OLYMPICS: Shooter Adam Vella has put behind him the messy Australian Olympic selection saga, and is looking forward to contesting his third Games.
The 45-year-old was caught in the crossfire when fellow Melburnian Mitchell Iles appealed the decision to send Vella and fellow veteran Michael Diamond to compete in the men’s trap event in Rio.
Seventeen-year-old Iles, though ranked No.1 in the sport nationally, felt he had been overlooked unfairly by Shooting Australia due to a technicality.
The Court of Arbitration for Sport ruled in favour of the prodigy but, regardless, two-time Olympic champion Diamond was ultimately deemed ineligible anyway after being charged with drink-driving and firearm offences, which he pleaded not guilty to. He will appear in court next week to face the charges.
Vella didn’t quite break bread with his young teammate Iles, but rather cooked the fish they had caught during a team camp and bonding session for Australia’s 18-strong shooting squad in Darwin this week.
“I’ve got no issues. It’s an individual sport. I’ve got my plan and they’ve got theirs,” Vella told Australian Regional Media this week.
“It’s a shame for Mick that it’s turned out the way it has. We’ve been teammates for years. I wish him all the best for the future.”
Vella won back-to-back pairs trap gold with Diamond at the 2002 and 2006 Commonwealth Games, after previously teaming with him and Russell Mark to claim the team trap world title in 1999.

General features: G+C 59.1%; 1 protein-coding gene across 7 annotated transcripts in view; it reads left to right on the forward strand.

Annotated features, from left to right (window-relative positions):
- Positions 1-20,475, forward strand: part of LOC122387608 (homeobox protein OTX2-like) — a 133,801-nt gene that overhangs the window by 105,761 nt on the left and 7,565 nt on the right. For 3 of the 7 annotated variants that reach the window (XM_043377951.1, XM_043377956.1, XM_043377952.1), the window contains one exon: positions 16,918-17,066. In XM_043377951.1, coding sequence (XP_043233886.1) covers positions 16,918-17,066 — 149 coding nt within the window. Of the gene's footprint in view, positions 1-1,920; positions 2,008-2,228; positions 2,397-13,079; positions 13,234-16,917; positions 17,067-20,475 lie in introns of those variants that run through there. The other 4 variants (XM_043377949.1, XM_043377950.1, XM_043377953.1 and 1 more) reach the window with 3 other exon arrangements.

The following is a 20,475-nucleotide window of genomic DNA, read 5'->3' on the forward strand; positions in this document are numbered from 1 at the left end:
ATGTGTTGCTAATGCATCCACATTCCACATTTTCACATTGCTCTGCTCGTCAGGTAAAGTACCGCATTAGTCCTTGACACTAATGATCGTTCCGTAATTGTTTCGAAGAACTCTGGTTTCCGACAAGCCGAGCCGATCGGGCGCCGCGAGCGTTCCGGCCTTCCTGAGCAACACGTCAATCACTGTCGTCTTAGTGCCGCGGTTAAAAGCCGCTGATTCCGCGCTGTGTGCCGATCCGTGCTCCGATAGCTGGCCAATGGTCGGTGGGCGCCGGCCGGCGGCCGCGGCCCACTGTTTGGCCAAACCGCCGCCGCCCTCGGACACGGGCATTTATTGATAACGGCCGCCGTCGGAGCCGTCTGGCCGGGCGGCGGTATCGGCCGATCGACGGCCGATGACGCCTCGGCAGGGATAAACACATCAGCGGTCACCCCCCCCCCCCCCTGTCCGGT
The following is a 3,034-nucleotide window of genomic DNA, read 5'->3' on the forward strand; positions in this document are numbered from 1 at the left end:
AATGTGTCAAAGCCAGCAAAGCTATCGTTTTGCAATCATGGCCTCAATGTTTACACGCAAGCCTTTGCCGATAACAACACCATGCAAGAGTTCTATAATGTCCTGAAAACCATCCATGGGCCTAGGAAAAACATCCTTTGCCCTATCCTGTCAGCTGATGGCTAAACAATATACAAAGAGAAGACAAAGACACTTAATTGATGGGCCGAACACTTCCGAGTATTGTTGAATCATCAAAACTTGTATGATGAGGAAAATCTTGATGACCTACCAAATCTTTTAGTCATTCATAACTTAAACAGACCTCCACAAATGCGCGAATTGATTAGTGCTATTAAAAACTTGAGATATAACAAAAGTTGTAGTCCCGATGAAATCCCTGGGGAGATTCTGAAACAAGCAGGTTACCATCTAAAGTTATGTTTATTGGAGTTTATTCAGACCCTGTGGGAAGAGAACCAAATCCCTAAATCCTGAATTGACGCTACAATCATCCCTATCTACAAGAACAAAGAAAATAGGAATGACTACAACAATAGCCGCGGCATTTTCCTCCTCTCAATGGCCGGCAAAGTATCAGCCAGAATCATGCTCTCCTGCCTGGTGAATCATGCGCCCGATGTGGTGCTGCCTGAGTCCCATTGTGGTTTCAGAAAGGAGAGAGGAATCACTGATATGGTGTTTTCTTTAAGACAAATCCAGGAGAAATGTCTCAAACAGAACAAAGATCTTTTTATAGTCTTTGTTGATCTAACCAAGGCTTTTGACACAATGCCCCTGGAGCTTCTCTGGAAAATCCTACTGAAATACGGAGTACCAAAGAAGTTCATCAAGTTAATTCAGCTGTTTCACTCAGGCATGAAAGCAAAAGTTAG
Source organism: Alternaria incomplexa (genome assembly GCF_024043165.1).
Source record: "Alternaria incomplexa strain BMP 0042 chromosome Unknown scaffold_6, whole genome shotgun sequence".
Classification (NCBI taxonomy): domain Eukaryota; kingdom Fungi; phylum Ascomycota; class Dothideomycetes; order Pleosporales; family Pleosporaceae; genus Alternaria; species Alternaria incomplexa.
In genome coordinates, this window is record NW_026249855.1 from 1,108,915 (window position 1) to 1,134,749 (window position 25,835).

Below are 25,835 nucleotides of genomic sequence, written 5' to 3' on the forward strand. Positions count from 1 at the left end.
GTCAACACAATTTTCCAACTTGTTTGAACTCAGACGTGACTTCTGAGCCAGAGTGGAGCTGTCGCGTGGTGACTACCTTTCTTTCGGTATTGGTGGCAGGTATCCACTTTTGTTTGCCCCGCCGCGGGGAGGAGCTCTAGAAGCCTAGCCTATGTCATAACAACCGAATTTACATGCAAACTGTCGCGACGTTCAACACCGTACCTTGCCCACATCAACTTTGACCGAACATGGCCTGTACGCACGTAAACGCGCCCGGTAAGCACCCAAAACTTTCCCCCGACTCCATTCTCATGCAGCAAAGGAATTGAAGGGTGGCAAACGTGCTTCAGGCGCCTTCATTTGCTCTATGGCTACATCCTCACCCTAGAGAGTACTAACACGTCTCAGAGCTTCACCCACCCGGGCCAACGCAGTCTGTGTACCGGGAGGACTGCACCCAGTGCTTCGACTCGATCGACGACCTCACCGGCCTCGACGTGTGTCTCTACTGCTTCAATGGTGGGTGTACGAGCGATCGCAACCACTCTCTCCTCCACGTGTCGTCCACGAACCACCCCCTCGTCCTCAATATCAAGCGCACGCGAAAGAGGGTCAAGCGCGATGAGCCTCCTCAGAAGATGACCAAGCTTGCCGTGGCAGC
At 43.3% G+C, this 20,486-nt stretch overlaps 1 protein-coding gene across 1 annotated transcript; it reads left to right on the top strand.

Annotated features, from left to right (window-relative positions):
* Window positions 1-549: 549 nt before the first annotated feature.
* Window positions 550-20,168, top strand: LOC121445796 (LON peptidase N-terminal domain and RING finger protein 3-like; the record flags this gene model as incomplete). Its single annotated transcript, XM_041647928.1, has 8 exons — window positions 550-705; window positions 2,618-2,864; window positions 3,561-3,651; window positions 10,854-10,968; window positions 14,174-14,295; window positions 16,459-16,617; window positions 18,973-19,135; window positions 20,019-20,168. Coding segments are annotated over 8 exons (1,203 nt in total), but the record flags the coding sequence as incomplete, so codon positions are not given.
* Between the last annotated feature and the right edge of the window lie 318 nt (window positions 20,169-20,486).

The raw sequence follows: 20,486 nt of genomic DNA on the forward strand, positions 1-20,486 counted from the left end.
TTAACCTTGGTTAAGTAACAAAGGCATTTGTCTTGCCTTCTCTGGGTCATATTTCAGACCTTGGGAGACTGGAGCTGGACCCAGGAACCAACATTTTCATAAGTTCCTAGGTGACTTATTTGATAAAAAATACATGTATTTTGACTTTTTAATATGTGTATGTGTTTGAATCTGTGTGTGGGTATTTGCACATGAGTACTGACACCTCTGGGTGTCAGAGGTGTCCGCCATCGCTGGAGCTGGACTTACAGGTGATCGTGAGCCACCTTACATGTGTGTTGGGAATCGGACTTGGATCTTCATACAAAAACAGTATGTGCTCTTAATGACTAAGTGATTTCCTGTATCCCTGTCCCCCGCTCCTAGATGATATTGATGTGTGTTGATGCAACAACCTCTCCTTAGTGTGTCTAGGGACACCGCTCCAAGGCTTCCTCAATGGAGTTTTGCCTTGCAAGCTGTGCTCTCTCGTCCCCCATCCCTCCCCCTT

“I stayed out of it, with respect to the appeals,” Vella said.
“I just want to get on with the job now and so does the team.
“Everything’s fine. We went out on the harbour for half a day and got some striped snapper.
“We came back to the gun club and everyone pitched in and had a big team dinner.”
Vella is taking a relaxed attitude into the Games.
The only shooter who has been ranked No.1 in the world simultaneously in trap and double trap (2003), he has an Olympic bronze medal from his first Olympic appearance in Athens in 2004.
“I don’t get paid to do it,” he said. “I’m not forced to perform – I want to perform.
“There’s no pressure on me. It’s for my own satisfaction.
“I don’t need to say I need to win the gold to be satisfied.
“I’d like it, it would be very nice, but it’s not something I would look back on and say ‘oh I never got it, I don’t feel content’. Not at all.
“Anyone in the Olympic team should be proud they’ve made the actual Olympics, that they’re an Olympian.”
Having “defrosted in Darwin”, Vella, who won the Oceania Championships earlier this year, does feel he is ready to give it his best shot.
“I’d like it to start now. I’m firing on all cylinders,” he said.
“If you can settle straight away, find your rhythm straight away then you get off to a good start … that’s probably the key.
“It’s the one mentally strong enough to handle the big crowd, the cheering and clapping.
“Usually at a world championships or national event it’s a bit quiet, so that’s where the difference is (with the Olympics).
“If it takes you a while to settle down it can be a bit of an issue.”
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